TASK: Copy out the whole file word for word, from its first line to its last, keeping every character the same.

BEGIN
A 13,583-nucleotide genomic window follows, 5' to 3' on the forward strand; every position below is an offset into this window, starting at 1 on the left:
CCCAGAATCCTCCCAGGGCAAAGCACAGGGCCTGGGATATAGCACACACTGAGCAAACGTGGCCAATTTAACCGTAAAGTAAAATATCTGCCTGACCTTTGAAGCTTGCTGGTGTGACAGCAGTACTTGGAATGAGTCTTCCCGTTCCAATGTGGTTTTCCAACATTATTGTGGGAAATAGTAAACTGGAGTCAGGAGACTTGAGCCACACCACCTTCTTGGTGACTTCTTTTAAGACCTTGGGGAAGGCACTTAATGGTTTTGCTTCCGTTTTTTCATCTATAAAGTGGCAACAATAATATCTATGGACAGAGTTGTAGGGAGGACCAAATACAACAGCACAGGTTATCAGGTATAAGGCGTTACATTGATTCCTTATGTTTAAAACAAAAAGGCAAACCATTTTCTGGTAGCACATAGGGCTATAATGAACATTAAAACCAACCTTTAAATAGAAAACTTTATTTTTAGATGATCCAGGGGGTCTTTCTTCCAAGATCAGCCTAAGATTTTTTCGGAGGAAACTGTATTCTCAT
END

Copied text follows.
A 13,583-nucleotide genomic window follows, 5' to 3' on the forward strand; every position below is an offset into this window, starting at 1 on the left:
CCCAGAATCCTCCCAGGGCAAAGCACAGGGCCTGGGATATAGCACACACTGAGCAAACGTGGCCAATTTAACCGTAAAGTAAAATATCTGCCTGACCTTTGAAGCTTGCTGGTGTGACAGCAGTACTTGGAATGAGTCTTCCCGTTCCAATGTGGTTTTCCAACATTATTGTGGGAAATAGTAAACTGGAGTCAGGAGACTTGAGCCACACCACCTTCTTGGTGACTTCTTTTAAGACCTTGGGGAAGGCACTTAATGGTTTTGCTTCCGTTTTTTCATCTATAAAGTGGCAACAATAATATCTATGGACAGAGTTGTAGGGAGGACCAAATACAACAGCACAGGTTATCAGGTATAAGGCGTTACATTGATTCCTTATGTTTAAAACAAAAAGGCAAACCATTTTCTGGTAGCACATAGGGCTATAATGAACATTAAAACCAACCTTTAAATAGAAAACTTTATTTTTAGATGATCCAGGGGGTCTTTCTTCCAAGATCAGCCTAAGATTTTTTCGGAGGAAACTGTATTCTCAT